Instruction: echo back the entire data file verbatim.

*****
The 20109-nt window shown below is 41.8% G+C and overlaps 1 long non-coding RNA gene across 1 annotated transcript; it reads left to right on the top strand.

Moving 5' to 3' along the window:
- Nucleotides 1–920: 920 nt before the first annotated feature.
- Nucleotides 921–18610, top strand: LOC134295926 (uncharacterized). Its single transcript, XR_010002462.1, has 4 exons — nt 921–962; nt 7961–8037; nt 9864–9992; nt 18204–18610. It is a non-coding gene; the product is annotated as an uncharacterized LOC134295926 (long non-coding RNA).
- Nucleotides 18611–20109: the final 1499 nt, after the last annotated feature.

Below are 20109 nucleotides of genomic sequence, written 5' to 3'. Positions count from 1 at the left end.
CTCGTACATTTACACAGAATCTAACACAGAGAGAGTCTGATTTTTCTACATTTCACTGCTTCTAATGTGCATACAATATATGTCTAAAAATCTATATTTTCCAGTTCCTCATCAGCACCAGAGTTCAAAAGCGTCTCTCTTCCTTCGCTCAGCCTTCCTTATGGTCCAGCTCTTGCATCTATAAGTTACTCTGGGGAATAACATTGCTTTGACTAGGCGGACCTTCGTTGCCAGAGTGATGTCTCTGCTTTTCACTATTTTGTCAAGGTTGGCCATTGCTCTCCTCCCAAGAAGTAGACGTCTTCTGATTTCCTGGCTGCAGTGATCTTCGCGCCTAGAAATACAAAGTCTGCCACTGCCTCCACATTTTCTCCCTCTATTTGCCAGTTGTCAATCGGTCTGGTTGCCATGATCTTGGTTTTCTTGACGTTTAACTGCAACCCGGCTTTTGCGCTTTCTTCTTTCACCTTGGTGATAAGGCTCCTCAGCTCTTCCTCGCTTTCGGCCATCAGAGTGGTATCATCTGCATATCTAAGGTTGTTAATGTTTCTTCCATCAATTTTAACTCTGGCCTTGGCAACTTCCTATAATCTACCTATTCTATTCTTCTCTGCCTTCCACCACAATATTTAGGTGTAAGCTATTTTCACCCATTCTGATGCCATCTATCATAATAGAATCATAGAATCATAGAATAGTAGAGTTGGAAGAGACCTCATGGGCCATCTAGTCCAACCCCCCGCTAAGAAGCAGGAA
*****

The 20109-nt window shown below is 41.8% G+C and overlaps 1 long non-coding RNA gene across 1 annotated transcript; it reads left to right on the top strand.

Moving 5' to 3' along the window:
- Nucleotides 1–920: 920 nt before the first annotated feature.
- Nucleotides 921–18610, top strand: LOC134295926 (uncharacterized). Its single transcript, XR_010002462.1, has 4 exons — nt 921–962; nt 7961–8037; nt 9864–9992; nt 18204–18610. It is a non-coding gene; the product is annotated as an uncharacterized LOC134295926 (long non-coding RNA).
- Nucleotides 18611–20109: the final 1499 nt, after the last annotated feature.

Below are 20109 nucleotides of genomic sequence, written 5' to 3'. Positions count from 1 at the left end.
CTCGTACATTTACACAGAATCTAACACAGAGAGAGTCTGATTTTTCTACATTTCACTGCTTCTAATGTGCATACAATATATGTCTAAAAATCTATATTTTCCAGTTCCTCATCAGCACCAGAGTTCAAAAGCGTCTCTCTTCCTTCGCTCAGCCTTCCTTATGGTCCAGCTCTTGCATCTATAAGTTACTCTGGGGAATAACATTGCTTTGACTAGGCGGACCTTCGTTGCCAGAGTGATGTCTCTGCTTTTCACTATTTTGTCAAGGTTGGCCATTGCTCTCCTCCCAAGAAGTAGACGTCTTCTGATTTCCTGGCTGCAGTGATCTTCGCGCCTAGAAATACAAAGTCTGCCACTGCCTCCACATTTTCTCCCTCTATTTGCCAGTTGTCAATCGGTCTGGTTGCCATGATCTTGGTTTTCTTGACGTTTAACTGCAACCCGGCTTTTGCGCTTTCTTCTTTCACCTTGGTGATAAGGCTCCTCAGCTCTTCCTCGCTTTCGGCCATCAGAGTGGTATCATCTGCATATCTAAGGTTGTTAATGTTTCTTCCATCAATTTTAACTCTGGCCTTGGCAACTTCCTATAATCTACCTATTCTATTCTTCTCTGCCTTCCACCACAATATTTAGGTGTAAGCTATTTTCACCCATTCTGATGCCATCTATCATAATAGAATCATAGAATCATAGAATAGTAGAGTTGGAAGAGACCTCATGGGCCATCTAGTCCAACCCCCCGCTAAGAAGCAGGAA